“In beginnings, worlds are created. In creativity, meanings are formed” 1
In the Jewish mystical tradition, each human being is viewed as a creative spark awaiting more kindling on his or her soul journey. In the Hebrew Bible, the very first words of Genesis are, “In the beginning God created…” Life is brought into being through a combination of order and intuitive creativity. In the first blessing before one of the core prayers in the Jewish liturgy, we pray to hamehadesh b’tuvo bekhol-yom tamid ma’aseh bereyshit (the One who renews creation’s work each day). As reflections of that prayer, we, too, yearn to participate in the perpetual renewal of creation.2
Creative approaches to congregational planning, spiritual practice, decision-making, and values clarification can be a gateway to engaging and releasing this renewal. These approaches are not merely parlor tricks or artistic flourishes. They are keys to unlocking the very spiritual, emotional, and intellectual energy that may be dormant or blocked in a congregational system.
As Rabbi Mordecai Kaplan wrote in The Meaning of God in Modern Jewish Religion, “A modern equivalent of the notion of creativity, which tradition regarded as the very essence of the Godhood, would be the concept of the latent and potential elements in the universe as making for an increase in the quantity and quality of life … a spiritual conception of life is consistent only with … the belief that both humanity and the universe are ever in a state of being created. The liturgy speaks of God as ‘renewing daily the works of creation.’ By becoming aware of that fact, we might gear our own lives to this creative urge in the universe and discover within ourselves unsuspected powers of the spirit.”3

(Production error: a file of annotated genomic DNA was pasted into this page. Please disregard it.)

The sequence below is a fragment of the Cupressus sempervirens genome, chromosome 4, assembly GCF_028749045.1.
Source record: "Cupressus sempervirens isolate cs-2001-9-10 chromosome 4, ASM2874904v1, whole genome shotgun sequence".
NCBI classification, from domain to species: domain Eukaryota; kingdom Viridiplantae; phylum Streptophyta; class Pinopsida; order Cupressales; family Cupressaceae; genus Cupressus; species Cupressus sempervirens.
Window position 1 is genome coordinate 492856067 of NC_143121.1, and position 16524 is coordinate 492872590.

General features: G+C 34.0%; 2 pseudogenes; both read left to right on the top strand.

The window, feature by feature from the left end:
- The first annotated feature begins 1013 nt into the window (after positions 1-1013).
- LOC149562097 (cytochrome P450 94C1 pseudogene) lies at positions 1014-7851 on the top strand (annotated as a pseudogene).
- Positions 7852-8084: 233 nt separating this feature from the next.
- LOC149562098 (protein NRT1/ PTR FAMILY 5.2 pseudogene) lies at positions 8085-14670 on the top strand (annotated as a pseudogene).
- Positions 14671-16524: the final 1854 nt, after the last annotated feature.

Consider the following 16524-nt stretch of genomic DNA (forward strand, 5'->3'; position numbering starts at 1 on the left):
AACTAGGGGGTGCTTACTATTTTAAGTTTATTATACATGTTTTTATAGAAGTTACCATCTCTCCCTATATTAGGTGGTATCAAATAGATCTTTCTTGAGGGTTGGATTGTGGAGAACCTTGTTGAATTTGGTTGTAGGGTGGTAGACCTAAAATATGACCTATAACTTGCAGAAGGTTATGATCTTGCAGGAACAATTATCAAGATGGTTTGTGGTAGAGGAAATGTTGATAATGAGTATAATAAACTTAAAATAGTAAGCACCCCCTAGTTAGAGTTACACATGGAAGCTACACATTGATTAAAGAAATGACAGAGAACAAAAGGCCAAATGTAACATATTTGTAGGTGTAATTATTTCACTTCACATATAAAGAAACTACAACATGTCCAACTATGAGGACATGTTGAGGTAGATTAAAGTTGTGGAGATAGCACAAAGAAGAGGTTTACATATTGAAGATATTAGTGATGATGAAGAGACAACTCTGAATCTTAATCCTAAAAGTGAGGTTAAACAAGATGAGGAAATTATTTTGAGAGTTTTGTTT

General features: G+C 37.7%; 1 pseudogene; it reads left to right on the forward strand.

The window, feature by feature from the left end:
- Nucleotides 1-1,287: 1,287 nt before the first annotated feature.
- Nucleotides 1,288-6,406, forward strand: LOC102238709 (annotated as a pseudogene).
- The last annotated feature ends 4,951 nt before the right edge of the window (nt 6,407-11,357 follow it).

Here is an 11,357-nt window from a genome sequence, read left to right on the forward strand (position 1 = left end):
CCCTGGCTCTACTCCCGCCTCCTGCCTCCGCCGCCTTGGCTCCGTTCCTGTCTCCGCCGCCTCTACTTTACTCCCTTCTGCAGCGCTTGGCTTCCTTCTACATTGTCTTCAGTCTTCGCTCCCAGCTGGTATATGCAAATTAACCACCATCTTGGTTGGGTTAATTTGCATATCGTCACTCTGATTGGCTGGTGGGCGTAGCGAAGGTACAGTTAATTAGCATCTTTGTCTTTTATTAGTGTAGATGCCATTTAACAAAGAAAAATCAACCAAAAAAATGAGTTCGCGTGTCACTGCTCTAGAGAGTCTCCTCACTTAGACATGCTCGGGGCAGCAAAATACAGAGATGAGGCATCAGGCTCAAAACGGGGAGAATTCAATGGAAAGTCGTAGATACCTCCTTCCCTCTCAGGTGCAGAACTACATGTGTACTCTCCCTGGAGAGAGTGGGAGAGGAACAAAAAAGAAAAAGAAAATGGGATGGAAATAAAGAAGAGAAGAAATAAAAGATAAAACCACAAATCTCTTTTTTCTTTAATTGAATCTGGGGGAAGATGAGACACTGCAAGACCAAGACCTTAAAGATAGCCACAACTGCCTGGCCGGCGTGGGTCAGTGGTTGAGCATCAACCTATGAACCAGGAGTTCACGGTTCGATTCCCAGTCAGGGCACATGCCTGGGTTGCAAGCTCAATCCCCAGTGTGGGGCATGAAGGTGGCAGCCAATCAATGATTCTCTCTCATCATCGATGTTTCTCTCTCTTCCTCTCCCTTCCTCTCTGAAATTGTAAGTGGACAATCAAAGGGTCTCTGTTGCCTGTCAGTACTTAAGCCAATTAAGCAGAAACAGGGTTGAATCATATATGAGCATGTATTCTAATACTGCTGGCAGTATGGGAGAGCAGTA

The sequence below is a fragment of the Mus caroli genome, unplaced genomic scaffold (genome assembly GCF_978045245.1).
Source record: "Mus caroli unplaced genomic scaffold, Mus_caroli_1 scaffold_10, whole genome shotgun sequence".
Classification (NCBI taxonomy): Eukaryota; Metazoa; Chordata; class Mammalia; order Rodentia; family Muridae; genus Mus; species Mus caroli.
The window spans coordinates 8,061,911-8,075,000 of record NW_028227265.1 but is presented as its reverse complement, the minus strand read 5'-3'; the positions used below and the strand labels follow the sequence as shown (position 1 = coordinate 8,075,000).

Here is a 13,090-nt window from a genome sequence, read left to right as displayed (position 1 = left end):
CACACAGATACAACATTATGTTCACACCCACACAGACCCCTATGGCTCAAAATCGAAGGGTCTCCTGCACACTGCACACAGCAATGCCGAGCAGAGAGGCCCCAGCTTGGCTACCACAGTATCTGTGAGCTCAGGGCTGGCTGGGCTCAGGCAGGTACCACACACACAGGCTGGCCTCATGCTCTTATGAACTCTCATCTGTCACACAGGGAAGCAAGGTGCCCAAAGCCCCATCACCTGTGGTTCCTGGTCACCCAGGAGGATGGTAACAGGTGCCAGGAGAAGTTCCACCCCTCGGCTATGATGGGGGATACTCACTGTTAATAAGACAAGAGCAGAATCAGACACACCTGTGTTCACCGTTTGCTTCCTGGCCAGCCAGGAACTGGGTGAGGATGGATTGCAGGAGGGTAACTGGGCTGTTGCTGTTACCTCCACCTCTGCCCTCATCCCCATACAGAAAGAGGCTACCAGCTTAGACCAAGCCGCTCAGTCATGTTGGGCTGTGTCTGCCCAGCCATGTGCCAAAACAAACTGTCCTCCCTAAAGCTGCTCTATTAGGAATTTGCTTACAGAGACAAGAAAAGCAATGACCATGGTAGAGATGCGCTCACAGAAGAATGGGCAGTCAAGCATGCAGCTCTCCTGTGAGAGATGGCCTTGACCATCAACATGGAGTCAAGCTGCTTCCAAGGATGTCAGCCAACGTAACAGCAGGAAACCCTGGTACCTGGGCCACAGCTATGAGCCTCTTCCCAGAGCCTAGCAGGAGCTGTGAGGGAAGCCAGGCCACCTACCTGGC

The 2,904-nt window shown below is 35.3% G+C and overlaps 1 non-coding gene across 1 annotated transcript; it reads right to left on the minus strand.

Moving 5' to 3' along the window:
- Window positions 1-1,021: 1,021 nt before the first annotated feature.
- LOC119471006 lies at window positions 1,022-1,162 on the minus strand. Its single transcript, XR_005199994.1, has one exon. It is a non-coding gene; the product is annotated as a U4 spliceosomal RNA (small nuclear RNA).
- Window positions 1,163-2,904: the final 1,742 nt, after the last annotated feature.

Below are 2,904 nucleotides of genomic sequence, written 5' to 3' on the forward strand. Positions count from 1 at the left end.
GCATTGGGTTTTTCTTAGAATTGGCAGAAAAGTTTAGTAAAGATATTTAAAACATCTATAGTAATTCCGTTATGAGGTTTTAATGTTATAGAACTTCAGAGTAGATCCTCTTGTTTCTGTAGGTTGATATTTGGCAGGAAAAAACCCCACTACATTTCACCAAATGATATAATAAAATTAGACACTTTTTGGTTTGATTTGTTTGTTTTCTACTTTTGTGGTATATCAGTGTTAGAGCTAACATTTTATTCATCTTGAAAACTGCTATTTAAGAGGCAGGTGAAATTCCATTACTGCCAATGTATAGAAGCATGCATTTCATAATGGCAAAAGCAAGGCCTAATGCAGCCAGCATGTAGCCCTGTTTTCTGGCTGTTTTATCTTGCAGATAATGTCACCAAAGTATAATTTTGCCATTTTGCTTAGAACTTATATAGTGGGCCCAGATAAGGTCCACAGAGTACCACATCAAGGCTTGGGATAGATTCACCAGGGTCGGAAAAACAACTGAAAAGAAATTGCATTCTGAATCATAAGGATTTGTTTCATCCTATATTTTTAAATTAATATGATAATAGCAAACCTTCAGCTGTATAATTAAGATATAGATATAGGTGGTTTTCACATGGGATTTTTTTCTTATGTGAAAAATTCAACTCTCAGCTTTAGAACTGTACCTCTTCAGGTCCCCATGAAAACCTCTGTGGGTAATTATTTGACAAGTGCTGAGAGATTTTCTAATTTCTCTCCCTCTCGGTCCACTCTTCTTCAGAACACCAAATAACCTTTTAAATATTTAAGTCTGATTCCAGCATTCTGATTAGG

I have discovered the truth of Kaplan’s words in my own work. For example, I recently worked in creative ways with a 300-household Jewish congregation that wished to reconnect with its founding principles and mission—with its pre-building, pre-rabbi, pre-staff stage of communal life, which began two decades ago. With the aim of helping them accomplish this goal, I was brought in to facilitate the congregation’s annual retreat for members, clergy, and staff. The approaches I used were probably unlike any they had experienced at previous retreats. They were “creative” both in the sense that they employed narrative, imagery, role playing, and imagination, as well as in the sense that they were generative of something new, unexpected, and alive.